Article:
Marvel’s Eternals is the exception defining the rule.
Since the traumatic first five minutes of Guardians of the Galaxy, I rarely go into a Marvel movie, or any movie for that matter, without at least a few spoilers. Being a huge fan of the MCU, Guardians left a bad taste in my mouth for this reason. These days, I’m careful.
However, this time I trusted Marvel. I trusted director and screenwriter Chloe Zhao, I trusted her co-writers Patrick Burleigh and Ryan Firpo. I went into Eternals with nothing but the trailers to forewarn me as to what I would see – and my trust was well placed, because the movie was an absolute delight.
What shocked me, when I finally took to the internet after my viewing of the movie, was the complaints of critics. Bloated run time, forgettable, filled with synthetic sentiment – these are the criticisms I have read, making me wonder if I watched the same movie these people did.
The movie has its flaws, yes. Any time you’re introducing a new mythology for any intellectual property, you face the challenge of including exposition without turning the whole thing into a lecture — and here, we’re talking 7,000 years of exposition. This is also a more mature film, that while not devoid of the action and stylized look the MCU is known for, definitely puts the pervasive, more brutal fighting and explosions in the backseat until the climax, and adds a polish to the whole thing that renders it a little less colorful in a very literal sense.
However, for all the backstory they had to include, the makers of this movie handled it with grace and genuine effort that results in some brilliant storytelling through character relationships. You have Ajak (Salma Hayek), the healer and maternal leader of the Eternals who serves as a touchstone for the other nine characters and a focus for the admittedly complex and winding plot of the film.
The conspiratorial kinship between the omniscient mind manipulator Druig (Barry Keoghan) and the troublemaking speedster Makkari (Lauren Ridloff) that we see in ancient Babylon beautifully informs the flirtatious budding relationship we see in the present. It connects past to present with clear evolution from point A to point B.
The expansive romance between Ikaris (Richard Madden) and Sersi (Gemma Chan) brings scope to the story. The lively comedic interchanges and nuanced dramatic performance of Kingo (Kumail Nanjiani) keep us in the moment with all aspects of his Bollywood career and the surprising depth of his relationship with his valet, Karun (Harish Patel).
There is also the core of this film, which hardly synthesizes any of the sentiment it brings to the fore: humanity, and the human experience — a power so great, not even the mighty and ancient Eternals can escape it.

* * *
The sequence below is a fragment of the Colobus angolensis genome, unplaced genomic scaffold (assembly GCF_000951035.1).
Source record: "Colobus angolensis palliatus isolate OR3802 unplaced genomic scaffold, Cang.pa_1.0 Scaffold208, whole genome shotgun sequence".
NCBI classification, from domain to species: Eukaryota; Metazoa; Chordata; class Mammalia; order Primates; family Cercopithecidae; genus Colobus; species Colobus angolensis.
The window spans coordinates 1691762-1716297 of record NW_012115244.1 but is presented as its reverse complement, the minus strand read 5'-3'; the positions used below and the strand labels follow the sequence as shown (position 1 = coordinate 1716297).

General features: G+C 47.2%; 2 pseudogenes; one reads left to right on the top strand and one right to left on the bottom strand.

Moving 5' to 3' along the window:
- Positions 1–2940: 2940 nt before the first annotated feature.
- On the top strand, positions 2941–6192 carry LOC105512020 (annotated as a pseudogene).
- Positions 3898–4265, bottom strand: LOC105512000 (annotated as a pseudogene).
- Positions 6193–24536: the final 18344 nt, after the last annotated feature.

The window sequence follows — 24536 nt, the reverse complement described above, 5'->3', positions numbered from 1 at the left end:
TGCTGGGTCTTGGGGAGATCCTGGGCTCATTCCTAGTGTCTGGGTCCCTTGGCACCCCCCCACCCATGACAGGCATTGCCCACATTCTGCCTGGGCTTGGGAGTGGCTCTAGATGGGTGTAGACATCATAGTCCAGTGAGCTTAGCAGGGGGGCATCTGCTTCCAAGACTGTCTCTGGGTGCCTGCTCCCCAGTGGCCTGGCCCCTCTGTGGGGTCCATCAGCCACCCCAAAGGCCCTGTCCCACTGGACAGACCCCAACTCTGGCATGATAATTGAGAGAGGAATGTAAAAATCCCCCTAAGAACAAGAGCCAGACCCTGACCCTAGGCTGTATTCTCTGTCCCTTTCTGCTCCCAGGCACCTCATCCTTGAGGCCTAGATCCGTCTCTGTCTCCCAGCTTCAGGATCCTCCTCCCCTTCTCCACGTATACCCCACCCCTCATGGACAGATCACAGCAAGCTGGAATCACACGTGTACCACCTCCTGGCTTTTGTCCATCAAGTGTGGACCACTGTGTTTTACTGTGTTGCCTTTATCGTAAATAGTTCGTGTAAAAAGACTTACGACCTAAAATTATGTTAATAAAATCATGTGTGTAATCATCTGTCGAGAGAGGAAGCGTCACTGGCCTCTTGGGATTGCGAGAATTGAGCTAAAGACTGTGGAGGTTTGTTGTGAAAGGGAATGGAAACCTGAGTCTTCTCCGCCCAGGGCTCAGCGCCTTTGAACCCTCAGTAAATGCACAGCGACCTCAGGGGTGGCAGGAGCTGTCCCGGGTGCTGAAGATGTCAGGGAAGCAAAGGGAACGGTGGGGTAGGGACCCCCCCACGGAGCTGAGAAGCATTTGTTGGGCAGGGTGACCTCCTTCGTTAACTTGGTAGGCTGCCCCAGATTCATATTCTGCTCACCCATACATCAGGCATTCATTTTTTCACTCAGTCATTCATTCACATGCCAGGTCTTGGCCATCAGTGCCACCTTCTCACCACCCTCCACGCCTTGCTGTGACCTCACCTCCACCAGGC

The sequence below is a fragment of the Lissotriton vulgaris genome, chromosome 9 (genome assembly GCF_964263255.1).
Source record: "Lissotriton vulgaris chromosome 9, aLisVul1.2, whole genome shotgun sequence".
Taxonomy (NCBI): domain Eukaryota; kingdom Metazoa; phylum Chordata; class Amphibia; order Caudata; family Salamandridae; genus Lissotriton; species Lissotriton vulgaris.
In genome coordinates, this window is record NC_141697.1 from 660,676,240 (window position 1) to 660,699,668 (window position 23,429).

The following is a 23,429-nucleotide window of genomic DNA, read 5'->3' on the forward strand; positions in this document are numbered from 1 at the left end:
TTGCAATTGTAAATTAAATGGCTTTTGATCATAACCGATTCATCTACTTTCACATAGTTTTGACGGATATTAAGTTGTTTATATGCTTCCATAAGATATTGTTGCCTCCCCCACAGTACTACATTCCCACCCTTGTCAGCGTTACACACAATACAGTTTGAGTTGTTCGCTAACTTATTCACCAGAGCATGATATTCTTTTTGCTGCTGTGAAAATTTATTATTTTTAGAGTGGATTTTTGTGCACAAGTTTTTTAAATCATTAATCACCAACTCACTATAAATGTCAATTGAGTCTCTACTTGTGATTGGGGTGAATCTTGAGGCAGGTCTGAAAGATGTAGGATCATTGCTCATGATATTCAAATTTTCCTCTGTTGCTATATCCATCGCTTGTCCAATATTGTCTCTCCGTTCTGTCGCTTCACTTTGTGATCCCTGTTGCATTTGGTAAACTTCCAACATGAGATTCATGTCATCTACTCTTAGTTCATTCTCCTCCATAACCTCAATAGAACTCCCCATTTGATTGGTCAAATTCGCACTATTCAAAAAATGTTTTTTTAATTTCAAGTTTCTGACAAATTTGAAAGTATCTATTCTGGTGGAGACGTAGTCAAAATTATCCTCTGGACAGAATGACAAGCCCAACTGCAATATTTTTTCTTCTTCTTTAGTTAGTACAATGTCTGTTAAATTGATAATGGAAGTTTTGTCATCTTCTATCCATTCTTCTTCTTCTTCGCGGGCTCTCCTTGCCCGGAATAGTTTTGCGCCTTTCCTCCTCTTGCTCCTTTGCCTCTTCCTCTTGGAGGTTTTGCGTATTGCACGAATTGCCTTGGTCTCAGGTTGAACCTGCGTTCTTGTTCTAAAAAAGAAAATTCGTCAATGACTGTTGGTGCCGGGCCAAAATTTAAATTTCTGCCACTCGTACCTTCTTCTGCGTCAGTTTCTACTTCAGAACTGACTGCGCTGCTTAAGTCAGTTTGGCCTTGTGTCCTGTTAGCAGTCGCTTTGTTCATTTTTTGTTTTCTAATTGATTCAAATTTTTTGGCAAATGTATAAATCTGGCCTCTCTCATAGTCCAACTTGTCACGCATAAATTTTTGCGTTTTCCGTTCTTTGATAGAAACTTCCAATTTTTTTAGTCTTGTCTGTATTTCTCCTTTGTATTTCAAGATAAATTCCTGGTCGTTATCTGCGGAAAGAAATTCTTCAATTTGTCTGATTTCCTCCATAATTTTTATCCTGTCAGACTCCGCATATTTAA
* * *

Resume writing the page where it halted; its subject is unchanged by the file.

We see it in Thena (Angelina Jolie), who struggles with an Eternals-specific mental illness — a condition called ‘mad weary,’ where the mind of an Eternal fractures under the weight of too many memories. We see it in her caregiver, Gilgamesh (Don Lee), who sacrifices his life to stay with and protect her, forming a beautiful and poignant bond that ties with that of Kingo and Karun as the most endearing and impactful of the entire movie. We see it in Sprite’s (Lia McHugh) struggle with issues surrounding growing up — something she cannot do being forever trapped in the body of a child. Moreover, we see it in the crisis of faith Phastos (Brian Tyree Henry) suffers during a critical moment in human history, and the questions of faith, life, and love that form the very core of the movie’s ending.
These are the internal battles that gods among men face each day. They are battles we, as people, share with them. This plays into the climax of the film, which I won’t spoil here, but suffice to say it is this revelation that saves the human race from the Deviants — and from many others.
Bottom line, Eternals isn’t perfect. Few things are, especially made by the hands of mortal creatures, and that is what this movie is all about. Imperfections, like Makkari, a deaf character. Differences, like Phastos who serves as the MCU’s first openly gay hero. Secrets, secrets everywhere — such as those of Dane Whitman revealed in the film’s last post-credits scene.
Eternals is flawed, it is glorious, and it is important in ways that cannot be overstated. It’s also now in theaters, so be sure to check it out soon.
Above all, however, Eternals lives up to its name – this is a film that will serve as a timeless classic in the MCU for many years to come.
Liz Carlie (she/her/he/him) is a regular book, TV, and film reviewer for SCIFI.radio and has previously been a guest on ‘The Event Horizon’. In addition to being an active member of the traditional fandom community, she’s also an active participant in online fan culture, pro wrestling journalism, and spreading the gospel of the Marvel Cinematic Universe. She resides in Southern California with her aspiring superhero dog, Junior, enjoying life one hyperfixation at a time.